Big news in the media industry this week: Facebook closed a partnership with media giants including the New York Times, BuzzFeed, and National Geographic to host the publishers’ content directly on the social network’s servers. These articles will be presented in a new format, called Instant Articles, and will provide a better reading experience for users.
Rumours had been circulating for a while among American journalists, but until recently, the specific terms and features of the product were unknown. And the offering isn’t as risky as many critics had predicted.
To critics, the new product seemed like a Faustian bargain. Facebook’s newsfeed already gives it significant sway over the media we consume, and having content hosted on the Menlo Park giant’s servers seemed like the logical next step on the path to having Facebook rule as lord and master of the media world. In the end, Facebook made a few concessions to allay those fears:
Additional benefits for partners include:
With its 1.25 billion monthly users, Facebook is far and away the most widely used social network. The company already plays a central role in sharing and spreading the news, and already monopolizes a large percentage of time spent on mobile. Since clearly, the company doesn’t “need” to offer such generous terms to it’s large media partners, it makes sense to wonder about their intentions in entering into this partnership.
There are a number of different hypotheses we could posit about Facebook’s motivations.
Since Facebook already has an enormous amount of information about the reading preferences, navigation habits, and preferred applications of a wide range of its users, increasing targeting capabilities is probably not Mark Zuckerberg’s top priority.
It’s easy to believe that one of the goals of this initiative might be to provide a unique experience that builds customer loyalty and limits the reuse of content (a bit like the interactive iBooks format). However, this isn’t the case.
For one, when a user shares the article on a social network, the link automatically points to the mobile version of the article. So, even though the content is richer within Facebook, it’s still possible to see it directly on the web.
For another, the framework on which Facebook created this new product is available through GitHub. So, though the objective may well be to offer a better experience, the Menlo Park company isn’t trying to keep the recipe a secret. Facebook is proud of its new rollout, and wants to monetize its offering differently.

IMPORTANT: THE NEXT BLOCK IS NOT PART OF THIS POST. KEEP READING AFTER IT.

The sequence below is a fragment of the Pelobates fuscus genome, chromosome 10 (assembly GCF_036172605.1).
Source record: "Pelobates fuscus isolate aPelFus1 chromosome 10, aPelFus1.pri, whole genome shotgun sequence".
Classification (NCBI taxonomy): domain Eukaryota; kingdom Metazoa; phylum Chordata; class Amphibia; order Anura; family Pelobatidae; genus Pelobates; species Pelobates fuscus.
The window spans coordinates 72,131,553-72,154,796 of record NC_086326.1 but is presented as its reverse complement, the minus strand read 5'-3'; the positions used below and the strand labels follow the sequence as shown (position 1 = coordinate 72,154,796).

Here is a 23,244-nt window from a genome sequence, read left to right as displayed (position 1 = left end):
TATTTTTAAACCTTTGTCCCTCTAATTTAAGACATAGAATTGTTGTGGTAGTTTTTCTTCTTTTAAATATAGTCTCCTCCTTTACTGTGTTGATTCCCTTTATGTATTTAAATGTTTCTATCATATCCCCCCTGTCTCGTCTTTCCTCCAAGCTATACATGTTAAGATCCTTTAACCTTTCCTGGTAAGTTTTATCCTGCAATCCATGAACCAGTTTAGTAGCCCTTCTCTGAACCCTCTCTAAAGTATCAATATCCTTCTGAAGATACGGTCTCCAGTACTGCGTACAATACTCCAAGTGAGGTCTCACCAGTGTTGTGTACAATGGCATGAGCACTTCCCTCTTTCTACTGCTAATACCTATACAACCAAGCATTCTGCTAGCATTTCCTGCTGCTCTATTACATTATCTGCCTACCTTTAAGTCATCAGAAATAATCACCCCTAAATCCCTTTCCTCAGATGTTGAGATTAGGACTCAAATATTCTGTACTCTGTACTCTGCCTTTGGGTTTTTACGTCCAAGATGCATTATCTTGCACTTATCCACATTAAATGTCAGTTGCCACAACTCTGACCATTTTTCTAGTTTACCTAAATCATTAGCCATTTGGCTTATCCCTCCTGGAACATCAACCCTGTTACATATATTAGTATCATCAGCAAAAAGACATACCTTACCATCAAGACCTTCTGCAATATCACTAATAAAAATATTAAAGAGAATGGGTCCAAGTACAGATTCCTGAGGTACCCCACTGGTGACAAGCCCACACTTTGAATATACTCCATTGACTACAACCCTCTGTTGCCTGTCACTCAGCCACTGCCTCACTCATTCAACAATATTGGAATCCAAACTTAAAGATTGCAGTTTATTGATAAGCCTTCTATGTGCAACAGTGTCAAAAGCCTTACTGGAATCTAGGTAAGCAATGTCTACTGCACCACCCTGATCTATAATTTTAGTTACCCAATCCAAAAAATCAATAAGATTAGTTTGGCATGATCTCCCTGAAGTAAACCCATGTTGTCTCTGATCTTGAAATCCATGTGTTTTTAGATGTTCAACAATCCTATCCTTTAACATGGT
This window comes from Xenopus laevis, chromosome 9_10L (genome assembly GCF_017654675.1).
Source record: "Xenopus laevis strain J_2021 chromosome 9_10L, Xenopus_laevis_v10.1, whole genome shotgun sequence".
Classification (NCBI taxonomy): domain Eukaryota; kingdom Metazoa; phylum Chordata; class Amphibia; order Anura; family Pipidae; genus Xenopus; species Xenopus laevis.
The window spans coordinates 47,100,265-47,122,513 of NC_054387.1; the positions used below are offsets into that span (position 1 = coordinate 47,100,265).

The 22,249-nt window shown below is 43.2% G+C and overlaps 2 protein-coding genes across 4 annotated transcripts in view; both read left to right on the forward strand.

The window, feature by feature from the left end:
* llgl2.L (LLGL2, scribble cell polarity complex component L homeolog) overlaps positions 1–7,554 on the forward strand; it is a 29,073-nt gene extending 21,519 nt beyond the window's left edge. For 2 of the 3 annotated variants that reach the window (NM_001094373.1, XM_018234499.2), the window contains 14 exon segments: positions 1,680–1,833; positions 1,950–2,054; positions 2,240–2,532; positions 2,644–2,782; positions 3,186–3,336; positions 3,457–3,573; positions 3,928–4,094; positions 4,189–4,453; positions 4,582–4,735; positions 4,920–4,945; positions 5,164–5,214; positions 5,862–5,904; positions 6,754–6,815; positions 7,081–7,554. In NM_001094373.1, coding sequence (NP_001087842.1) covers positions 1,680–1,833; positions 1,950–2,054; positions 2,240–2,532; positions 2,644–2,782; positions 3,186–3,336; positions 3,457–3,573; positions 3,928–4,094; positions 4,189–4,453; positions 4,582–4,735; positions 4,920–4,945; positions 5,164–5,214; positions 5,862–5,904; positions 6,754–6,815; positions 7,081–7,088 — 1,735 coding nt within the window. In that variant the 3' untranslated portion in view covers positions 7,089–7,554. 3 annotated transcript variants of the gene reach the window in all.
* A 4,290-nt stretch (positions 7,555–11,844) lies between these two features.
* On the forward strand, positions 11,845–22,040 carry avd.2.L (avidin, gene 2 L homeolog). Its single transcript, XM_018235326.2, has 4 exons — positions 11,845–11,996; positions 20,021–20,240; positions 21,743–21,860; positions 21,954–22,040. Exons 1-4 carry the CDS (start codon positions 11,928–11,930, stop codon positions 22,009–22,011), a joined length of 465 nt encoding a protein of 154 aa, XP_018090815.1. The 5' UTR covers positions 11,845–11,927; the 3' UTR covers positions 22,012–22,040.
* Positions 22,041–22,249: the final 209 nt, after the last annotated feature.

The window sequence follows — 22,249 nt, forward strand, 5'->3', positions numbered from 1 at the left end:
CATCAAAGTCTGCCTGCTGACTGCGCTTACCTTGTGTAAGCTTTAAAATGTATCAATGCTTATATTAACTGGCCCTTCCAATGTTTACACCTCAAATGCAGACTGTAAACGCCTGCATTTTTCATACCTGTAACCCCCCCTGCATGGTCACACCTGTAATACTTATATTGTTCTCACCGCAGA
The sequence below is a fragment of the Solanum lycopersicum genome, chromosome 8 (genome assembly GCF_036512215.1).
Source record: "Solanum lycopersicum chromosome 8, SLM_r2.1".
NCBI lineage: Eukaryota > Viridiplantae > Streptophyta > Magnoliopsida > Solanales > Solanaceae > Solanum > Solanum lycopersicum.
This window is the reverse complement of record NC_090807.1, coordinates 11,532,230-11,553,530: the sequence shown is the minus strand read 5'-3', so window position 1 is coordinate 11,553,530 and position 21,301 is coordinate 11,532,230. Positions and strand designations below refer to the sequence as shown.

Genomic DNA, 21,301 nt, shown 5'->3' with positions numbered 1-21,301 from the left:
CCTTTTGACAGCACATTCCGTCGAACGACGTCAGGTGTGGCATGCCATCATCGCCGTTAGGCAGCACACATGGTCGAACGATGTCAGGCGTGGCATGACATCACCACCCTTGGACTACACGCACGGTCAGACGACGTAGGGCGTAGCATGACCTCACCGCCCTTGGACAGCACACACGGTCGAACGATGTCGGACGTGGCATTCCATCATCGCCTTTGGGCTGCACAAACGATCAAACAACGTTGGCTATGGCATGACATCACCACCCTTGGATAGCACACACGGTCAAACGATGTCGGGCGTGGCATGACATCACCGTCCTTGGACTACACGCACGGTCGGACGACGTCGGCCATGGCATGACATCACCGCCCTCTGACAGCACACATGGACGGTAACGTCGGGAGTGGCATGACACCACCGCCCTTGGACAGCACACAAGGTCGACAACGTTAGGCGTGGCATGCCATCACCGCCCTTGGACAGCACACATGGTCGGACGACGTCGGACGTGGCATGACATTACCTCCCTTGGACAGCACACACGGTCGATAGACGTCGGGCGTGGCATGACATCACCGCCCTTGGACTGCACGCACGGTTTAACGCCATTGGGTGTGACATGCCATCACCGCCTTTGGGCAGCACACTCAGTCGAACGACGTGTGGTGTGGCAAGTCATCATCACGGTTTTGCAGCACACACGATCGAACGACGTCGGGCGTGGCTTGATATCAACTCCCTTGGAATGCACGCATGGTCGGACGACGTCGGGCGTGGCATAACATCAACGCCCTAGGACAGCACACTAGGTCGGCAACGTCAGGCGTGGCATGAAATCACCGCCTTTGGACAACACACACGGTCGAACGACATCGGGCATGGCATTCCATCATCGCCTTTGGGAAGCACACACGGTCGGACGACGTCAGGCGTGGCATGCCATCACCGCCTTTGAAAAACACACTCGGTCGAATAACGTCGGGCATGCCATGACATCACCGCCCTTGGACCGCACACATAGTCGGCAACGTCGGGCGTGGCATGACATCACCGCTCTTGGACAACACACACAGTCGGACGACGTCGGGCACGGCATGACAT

The simplest solution is usually the best one: the success of app install ads have demonstrated the power of an integrated experience. The app install format is simple: when a user clicks on an app ad, instead of being sent to the Apple App Store, a screen appears over the newsfeed. The user can download the app directly from there, and once they’re done the screen disappears, allowing them to continue browsing the newsfeed where they left off.
With Instant Articles, Facebook aims to offer the same type of experience for one of the platform’s most common use cases: reading the news.
In addition, Facebook has never hidden the fact that it wants to improve the quality of the content on its site. Much like Google, it’s constantly updating its algorithm to combat clickbait articles. By hosting content on its own servers, Facebook has access to much more detailed information on the quality of its content.
In short, by offering a superior experience, Facebook is counting on keeping users on the site for longer, and monetizing them in that way.
At a glance, it might seem like this announcement is only relevant to a handful of companies. However, it’s an indicator of major changes to come for the web.
First off, it confirms the importance of a quality experience. It’s a well-known fact that download speeds have an impact on visitor satisfaction, and Instant Articles further confirms this; the speed with which they display is impressive.
It’s still too soon to say whether Instant Articles signify the beginning of the end for the Internet. Still, they are proof of a major change in the dynamic that’s prevailed up until now between social networks and the media: instead of producing content and pushing it out on different platforms, content now needs to be produced FOR each platform. The Internet (a site viewed by a browser) will soon be merely one channel among many.
Admittedly, Instant Articles are still not available to everyone (and there’s still no format for brands). However, they’re part of a clear trend – the growing importance of native content for social networks (like Snapchat Discover and Twitter Cards).
It’s only a matter of time. Which means that it’s in the best interest of organizations to start preparing for the change now, by putting in place a holistic content strategy, and creating robust content management processes.